66636: Throwing off the divot

At the time when the boundary between Lewis and Harris was in dispute ‘throwing off the divot’ was a ritual performed, normally by the forester or sub-forester, as a warning to the occupant of the sheiling to leave and remove his cattle to their own pasture. The forester would take a divot or ‘turf’ from the roof of the sheilling and throw it to the ground. It was done in a non-aggressive fashion and one instance is recorded when the person involved (a Harris man) who … "after having done so, he ate and drank with the Lewis people in the shealling"….

If, after a few years, the common warning was ignored the chamberlain would sometimes order the sheilling be demolished, the roof timbers broken up and thrown over the boundary – the added threat that the leg of the occupant’s best cow be cut off and attached to a roof timber before it was thrown was normally enough incentive to vacate the premises.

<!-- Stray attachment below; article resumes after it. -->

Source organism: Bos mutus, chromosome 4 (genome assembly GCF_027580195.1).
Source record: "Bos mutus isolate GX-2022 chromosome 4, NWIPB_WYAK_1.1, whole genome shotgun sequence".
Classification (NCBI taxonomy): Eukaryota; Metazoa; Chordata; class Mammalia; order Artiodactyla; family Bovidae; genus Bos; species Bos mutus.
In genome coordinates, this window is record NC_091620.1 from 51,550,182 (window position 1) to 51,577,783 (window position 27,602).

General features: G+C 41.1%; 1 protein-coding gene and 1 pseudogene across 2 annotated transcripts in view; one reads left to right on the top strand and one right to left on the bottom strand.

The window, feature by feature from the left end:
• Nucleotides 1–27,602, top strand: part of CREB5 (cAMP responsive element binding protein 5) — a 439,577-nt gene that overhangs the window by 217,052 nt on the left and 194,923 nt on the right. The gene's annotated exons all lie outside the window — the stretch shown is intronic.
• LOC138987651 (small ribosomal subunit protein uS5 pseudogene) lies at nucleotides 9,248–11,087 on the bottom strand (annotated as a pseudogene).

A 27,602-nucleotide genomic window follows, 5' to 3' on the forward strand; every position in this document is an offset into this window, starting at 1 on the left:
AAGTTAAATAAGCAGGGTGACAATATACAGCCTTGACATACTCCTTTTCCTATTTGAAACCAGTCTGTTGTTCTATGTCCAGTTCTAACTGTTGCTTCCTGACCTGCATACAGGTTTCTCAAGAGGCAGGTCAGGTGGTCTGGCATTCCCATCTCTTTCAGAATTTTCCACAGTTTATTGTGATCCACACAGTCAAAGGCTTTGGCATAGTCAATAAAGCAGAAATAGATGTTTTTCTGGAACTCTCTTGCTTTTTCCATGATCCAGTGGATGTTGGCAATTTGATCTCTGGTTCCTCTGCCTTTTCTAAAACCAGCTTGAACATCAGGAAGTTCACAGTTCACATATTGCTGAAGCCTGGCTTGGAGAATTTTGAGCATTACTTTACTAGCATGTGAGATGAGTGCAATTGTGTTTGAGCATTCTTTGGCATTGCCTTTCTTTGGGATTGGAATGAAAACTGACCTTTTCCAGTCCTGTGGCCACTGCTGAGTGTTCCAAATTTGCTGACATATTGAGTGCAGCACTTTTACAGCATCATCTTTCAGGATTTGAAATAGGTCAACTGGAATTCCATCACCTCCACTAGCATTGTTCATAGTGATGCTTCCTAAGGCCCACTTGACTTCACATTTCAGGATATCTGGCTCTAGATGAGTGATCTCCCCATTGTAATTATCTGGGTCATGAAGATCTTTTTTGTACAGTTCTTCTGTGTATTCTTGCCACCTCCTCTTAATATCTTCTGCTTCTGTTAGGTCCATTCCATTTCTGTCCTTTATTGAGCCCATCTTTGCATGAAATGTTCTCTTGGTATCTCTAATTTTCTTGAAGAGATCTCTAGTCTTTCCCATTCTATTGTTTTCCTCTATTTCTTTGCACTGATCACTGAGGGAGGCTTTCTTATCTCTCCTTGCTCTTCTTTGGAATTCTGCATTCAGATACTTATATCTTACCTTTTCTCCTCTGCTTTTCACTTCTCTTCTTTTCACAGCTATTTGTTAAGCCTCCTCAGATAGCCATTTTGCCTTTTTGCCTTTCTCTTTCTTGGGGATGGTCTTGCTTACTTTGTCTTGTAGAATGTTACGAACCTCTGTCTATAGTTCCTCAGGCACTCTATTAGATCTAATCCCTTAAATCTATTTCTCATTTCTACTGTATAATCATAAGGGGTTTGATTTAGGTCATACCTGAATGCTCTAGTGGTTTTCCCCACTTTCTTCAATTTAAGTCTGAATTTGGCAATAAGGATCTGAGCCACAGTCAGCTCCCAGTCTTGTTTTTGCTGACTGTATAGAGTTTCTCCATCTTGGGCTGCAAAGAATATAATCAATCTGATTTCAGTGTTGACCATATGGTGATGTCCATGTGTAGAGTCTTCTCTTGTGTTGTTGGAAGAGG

Another common method of dealing with cattle that strayed across the boundary was to have one ear cut off before being driven back to its own pasture.

Record Type:
Story, Report or Tradition
Type Of Story Report Tradition:
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